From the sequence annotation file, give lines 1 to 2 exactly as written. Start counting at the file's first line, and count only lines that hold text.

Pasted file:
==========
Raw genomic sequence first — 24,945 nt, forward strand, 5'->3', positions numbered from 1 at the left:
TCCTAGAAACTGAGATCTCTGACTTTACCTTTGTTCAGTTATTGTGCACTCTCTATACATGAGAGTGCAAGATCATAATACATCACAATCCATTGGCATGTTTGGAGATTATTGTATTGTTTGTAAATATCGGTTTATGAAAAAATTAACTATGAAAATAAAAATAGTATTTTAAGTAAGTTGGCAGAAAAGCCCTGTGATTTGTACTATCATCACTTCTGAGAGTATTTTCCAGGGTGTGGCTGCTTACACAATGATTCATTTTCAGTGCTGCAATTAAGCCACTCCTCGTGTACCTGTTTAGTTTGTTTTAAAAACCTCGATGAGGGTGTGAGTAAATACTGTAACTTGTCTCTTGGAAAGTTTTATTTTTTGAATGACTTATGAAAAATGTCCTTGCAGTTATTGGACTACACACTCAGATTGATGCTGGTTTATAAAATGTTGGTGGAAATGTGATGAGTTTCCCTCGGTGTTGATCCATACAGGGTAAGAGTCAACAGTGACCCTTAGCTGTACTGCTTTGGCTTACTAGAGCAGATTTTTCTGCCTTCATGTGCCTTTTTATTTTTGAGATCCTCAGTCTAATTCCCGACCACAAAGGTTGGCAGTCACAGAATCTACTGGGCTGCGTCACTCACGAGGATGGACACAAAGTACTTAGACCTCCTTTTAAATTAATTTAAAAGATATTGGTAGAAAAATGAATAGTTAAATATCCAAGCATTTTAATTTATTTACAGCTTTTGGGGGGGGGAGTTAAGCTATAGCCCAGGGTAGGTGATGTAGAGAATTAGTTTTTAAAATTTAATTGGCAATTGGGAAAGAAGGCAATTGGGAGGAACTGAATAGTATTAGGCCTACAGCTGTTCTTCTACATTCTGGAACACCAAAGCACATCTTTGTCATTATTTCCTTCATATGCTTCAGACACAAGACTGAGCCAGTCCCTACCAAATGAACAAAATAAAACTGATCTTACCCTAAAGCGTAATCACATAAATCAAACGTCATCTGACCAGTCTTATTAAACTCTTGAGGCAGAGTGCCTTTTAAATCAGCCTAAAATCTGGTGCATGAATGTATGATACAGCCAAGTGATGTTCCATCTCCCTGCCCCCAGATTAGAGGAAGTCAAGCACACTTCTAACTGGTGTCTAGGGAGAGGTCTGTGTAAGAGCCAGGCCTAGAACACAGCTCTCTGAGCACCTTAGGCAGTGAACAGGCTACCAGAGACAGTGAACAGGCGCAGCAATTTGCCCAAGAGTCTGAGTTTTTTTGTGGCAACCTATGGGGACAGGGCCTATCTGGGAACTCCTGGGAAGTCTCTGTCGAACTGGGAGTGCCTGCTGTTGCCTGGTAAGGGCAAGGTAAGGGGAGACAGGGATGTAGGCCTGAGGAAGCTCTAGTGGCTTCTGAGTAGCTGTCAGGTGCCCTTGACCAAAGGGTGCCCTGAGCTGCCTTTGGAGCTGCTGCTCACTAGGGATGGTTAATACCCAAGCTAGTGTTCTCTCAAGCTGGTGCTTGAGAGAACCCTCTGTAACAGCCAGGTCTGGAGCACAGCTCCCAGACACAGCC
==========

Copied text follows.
Raw genomic sequence first — 24,945 nt, forward strand, 5'->3', positions numbered from 1 at the left:
TCCTAGAAACTGAGATCTCTGACTTTACCTTTGTTCAGTTATTGTGCACTCTCTATACATGAGAGTGCAAGATCATAATACATCACAATCCATTGGCATGTTTGGAGATTATTGTATTGTTTGTAAATATCGGTTTATGAAAAAATTAACTATGAAAATAAAAATAGTATTTTAAGTAAGTTGGCAGAAAAGCCCTGTGATTTGTACTATCATCACTTCTGAGAGTATTTTCCAGGGTGTGGCTGCTTACACAATGATTCATTTTCAGTGCTGCAATTAAGCCACTCCTCGTGTACCTGTTTAGTTTGTTTTAAAAACCTCGATGAGGGTGTGAGTAAATACTGTAACTTGTCTCTTGGAAAGTTTTATTTTTTGAATGACTTATGAAAAATGTCCTTGCAGTTATTGGACTACACACTCAGATTGATGCTGGTTTATAAAATGTTGGTGGAAATGTGATGAGTTTCCCTCGGTGTTGATCCATACAGGGTAAGAGTCAACAGTGACCCTTAGCTGTACTGCTTTGGCTTACTAGAGCAGATTTTTCTGCCTTCATGTGCCTTTTTATTTTTGAGATCCTCAGTCTAATTCCCGACCACAAAGGTTGGCAGTCACAGAATCTACTGGGCTGCGTCACTCACGAGGATGGACACAAAGTACTTAGACCTCCTTTTAAATTAATTTAAAAGATATTGGTAGAAAAATGAATAGTTAAATATCCAAGCATTTTAATTTATTTACAGCTTTTGGGGGGGGGAGTTAAGCTATAGCCCAGGGTAGGTGATGTAGAGAATTAGTTTTTAAAATTTAATTGGCAATTGGGAAAGAAGGCAATTGGGAGGAACTGAATAGTATTAGGCCTACAGCTGTTCTTCTACATTCTGGAACACCAAAGCACATCTTTGTCATTATTTCCTTCATATGCTTCAGACACAAGACTGAGCCAGTCCCTACCAAATGAACAAAATAAAACTGATCTTACCCTAAAGCGTAATCACATAAATCAAACGTCATCTGACCAGTCTTATTAAACTCTTGAGGCAGAGTGCCTTTTAAATCAGCCTAAAATCTGGTGCATGAATGTATGATACAGCCAAGTGATGTTCCATCTCCCTGCCCCCAGATTAGAGGAAGTCAAGCACACTTCTAACTGGTGTCTAGGGAGAGGTCTGTGTAAGAGCCAGGCCTAGAACACAGCTCTCTGAGCACCTTAGGCAGTGAACAGGCTACCAGAGACAGTGAACAGGCGCAGCAATTTGCCCAAGAGTCTGAGTTTTTTTGTGGCAACCTATGGGGACAGGGCCTATCTGGGAACTCCTGGGAAGTCTCTGTCGAACTGGGAGTGCCTGCTGTTGCCTGGTAAGGGCAAGGTAAGGGGAGACAGGGATGTAGGCCTGAGGAAGCTCTAGTGGCTTCTGAGTAGCTGTCAGGTGCCCTTGACCAAAGGGTGCCCTGAGCTGCCTTTGGAGCTGCTGCTCACTAGGGATGGTTAATACCCAAGCTAGTGTTCTCTCAAGCTGGTGCTTGAGAGAACCCTCTGTAACAGCCAGGTCTGGAGCACAGCTCCCAGACACAGCC